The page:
“We trust MCV to run the museum, because we worked with them for many years, if MCV is not there we will remove all our cultural belongings because the county can’t bid for our culture. We want our culture to be safe and respected,” said Ole Shoke.
But in a quick rejoinder the county government on Tuesday, September 29, 2020, said it decided to advertise for a new investor to take up the management of the centre after establishing that MCV is not collaborating with it.
County Culture CECM Florence Waiganjo said a decision was reached to seek new partners after it became apparent the centre managers were not cooperating.
Waiganjo claimed the county government never signed any MOU with MCV as regards to the management of the cultural museum in Kimana.
“We advertised for eligible firms to express their interests in a new partnership with the county government to manage Lemong’o cultural centre because we lack financial capacity,” said Waiganjo.
But in a board meeting called by the Centre’s Board Members on September 28, it was agreed that the decision by the county government to change their current managers is “ill-conceived” and “out of place” and others accused the county of “cooking malice” against the American investor.
The members accused the county government of interfering with their resource and acting in contravention of agreements.
July 2019, Lenku called Jessica Censotti, the MCV President and asked MCV to partner to turn the Kimana abandoned building into a Maasai museum.
At the time, MCV said it had been negotiating with the county government for the past one and half years on how to establish a Maasai Heritage Museum for the Amboseli community and had looked at the abandoned building and saw its potential to safeguard and promote Maasai heritage.
When we sought Censotti’s comment on the issue, she refused to comment on the matters raised by the county government and her board members.
“This is a community-led museum, I prefer to let the community vent their grievances and advocate for their rights in a manner they feel because it is their voice that matters. I trust when Governor Ole Lenku hears from his community, he will respond appropriately and honour our partnership.”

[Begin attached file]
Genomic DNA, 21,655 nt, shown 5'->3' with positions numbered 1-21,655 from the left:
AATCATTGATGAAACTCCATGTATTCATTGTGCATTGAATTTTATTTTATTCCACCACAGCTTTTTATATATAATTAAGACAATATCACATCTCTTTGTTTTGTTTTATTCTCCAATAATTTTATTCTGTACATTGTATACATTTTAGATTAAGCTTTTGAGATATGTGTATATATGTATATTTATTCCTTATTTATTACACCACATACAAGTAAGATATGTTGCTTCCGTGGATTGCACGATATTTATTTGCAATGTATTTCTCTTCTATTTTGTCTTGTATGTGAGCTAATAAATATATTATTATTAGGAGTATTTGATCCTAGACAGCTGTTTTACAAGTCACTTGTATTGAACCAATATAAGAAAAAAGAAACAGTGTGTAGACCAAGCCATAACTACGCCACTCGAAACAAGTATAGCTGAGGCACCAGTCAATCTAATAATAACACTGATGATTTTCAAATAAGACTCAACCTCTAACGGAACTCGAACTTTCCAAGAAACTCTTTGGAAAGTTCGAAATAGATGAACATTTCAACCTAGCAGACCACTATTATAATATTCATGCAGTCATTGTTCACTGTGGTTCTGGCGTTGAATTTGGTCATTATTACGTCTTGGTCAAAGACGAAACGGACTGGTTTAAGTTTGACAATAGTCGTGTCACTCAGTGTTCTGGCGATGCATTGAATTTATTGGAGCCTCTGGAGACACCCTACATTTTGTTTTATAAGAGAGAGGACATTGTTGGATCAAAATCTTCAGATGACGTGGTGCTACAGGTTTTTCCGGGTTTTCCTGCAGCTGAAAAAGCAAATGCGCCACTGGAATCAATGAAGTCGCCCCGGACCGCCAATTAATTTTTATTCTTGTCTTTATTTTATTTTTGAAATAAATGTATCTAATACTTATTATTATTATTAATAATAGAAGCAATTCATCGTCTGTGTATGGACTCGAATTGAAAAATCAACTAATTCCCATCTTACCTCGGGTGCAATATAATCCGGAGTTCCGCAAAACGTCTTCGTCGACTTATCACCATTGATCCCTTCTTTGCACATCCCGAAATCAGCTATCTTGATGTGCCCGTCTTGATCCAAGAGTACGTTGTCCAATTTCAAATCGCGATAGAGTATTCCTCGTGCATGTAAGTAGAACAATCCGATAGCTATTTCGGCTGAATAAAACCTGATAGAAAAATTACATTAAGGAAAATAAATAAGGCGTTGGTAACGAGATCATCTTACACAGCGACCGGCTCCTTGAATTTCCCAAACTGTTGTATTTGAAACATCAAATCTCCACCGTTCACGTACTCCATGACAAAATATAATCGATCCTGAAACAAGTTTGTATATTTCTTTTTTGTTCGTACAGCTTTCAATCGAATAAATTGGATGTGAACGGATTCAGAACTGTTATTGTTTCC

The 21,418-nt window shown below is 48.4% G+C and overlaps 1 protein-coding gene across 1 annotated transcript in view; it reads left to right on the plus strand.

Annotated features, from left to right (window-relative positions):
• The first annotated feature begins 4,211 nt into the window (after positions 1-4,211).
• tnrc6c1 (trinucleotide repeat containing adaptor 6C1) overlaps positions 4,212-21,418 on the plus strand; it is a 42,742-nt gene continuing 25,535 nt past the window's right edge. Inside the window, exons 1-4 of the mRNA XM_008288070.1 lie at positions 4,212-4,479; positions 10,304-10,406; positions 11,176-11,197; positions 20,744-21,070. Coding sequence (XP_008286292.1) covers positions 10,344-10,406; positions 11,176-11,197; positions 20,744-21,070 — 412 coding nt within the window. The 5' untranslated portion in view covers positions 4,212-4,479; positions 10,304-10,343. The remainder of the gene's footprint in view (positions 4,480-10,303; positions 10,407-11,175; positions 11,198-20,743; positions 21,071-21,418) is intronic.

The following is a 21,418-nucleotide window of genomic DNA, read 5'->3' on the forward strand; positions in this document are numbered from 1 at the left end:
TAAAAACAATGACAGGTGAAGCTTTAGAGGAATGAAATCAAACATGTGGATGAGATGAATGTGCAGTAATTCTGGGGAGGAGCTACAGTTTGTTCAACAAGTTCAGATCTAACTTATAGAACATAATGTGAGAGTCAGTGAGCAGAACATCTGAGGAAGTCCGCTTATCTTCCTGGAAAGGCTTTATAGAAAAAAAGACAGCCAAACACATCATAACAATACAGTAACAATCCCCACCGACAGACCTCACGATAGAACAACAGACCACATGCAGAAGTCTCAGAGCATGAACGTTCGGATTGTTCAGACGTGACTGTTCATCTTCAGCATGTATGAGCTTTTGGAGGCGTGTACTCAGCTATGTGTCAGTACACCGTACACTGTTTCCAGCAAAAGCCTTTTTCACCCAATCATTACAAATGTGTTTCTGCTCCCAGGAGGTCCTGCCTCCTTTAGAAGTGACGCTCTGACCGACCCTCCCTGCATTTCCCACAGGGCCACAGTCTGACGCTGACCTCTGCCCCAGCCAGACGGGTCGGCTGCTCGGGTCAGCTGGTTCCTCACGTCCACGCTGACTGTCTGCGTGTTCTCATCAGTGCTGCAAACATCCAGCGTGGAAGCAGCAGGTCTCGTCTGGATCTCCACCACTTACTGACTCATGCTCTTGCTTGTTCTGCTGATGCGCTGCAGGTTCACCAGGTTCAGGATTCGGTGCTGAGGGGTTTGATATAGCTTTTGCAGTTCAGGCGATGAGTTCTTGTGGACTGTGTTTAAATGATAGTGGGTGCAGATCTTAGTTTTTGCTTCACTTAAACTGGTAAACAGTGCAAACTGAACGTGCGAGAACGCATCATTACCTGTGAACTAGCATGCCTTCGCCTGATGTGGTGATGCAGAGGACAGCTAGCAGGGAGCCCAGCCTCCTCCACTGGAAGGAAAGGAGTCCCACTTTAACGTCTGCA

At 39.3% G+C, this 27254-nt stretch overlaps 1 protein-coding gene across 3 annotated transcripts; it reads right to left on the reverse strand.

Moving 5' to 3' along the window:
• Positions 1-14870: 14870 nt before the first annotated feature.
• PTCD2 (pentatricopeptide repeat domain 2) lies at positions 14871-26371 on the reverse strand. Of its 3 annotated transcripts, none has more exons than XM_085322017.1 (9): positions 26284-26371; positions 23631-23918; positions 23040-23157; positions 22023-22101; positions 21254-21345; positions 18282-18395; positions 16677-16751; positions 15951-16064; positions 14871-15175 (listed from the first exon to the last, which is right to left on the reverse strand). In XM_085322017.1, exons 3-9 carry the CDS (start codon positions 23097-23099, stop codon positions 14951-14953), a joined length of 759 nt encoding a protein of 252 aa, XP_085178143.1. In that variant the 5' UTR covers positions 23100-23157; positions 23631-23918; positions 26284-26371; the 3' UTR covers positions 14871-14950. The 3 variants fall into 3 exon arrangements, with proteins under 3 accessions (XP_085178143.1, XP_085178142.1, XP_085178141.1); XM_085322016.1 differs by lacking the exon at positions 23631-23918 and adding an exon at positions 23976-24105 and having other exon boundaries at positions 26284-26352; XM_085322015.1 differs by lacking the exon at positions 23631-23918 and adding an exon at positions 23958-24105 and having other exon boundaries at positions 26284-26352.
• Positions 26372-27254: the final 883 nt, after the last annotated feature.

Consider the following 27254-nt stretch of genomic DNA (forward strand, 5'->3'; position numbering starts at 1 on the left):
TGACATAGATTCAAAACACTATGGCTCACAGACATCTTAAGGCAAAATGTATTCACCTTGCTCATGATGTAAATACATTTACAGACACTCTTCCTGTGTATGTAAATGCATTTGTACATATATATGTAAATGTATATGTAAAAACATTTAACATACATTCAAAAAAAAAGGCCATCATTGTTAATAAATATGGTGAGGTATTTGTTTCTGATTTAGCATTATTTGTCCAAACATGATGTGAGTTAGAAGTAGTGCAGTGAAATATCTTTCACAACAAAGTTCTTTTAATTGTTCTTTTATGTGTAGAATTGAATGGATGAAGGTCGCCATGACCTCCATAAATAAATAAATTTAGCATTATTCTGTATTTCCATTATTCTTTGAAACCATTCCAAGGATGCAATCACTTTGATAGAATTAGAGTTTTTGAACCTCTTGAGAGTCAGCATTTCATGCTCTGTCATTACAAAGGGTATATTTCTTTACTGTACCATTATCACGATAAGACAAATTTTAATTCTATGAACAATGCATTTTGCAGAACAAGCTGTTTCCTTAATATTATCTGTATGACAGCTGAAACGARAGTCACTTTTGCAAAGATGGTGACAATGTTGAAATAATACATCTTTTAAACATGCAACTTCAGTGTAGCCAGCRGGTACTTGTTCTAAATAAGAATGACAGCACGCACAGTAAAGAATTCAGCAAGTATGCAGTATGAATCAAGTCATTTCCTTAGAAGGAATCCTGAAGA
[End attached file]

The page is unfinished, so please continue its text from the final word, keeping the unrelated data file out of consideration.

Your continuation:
“This Museum is important for the Amboseli community, especially for Maasai children to learn their history. It’s a vehicle for community empowerment and cultural preservation. We have made tremendous progress over 1 year and if we continue to work together it will be an exemplary prototype for Kenya on how local communities can benefit from cultural tourism. I have no further comment over the same,” said Censotti.
The Museum is located where the culture is still thriving in the heart of Maasailand at the foothills of Mount Kilimanjaro on the border of Kenya and Tanzania, just 2 miles from Amboseli National Park that welcomed over 600,000 tourists annually before COVID-19.
The Maasai play a key role in conservation and are protectors of wildlife. Visitors enjoy safaris to view the abundant wildlife that exists thanks to the Maasai way of life.
The area is designated as a UNESCO biosphere and is famous for being one of the best places in Africa to get close to free-ranging elephants, lions, giraffes, wildebeests, zebras, antelope, and over 600 species of birds.
One of the key purposes of the museum is for the local Maasai to share their unique story and cultural heritage to the tourist while benefiting economically from the tourism industry through exhibition fees, cultural workshops, authentic entertainment, and selling local handicrafts.
Currently, according to MCV, over 90 per cent of the local Maasai in the area are unemployed, despite the high traffic of hundreds of thousands of tourists visiting their land. MCV aims to change these statistics and ensure the Maasai are benefiting from cultural tourism.
The museum is providing employment and training to the local Maasai, enabling them to stay in the community instead of relocating to cities in search of employment; decreasing displacement which is a major cause of cultural degradation.
The Museum serves as a community centre and research hub. It is a place to explore and learn about indigenous herbal medicine and other traditional practices such as host cultural ceremonies that are listed as in need of urgent safeguarding according to UNESCO.
The museum has a significant role for research, cultural preservation, as well as for education and public programming. The Amboseli community who is running the facility with MCV has high hopes for the future of their cultural centre.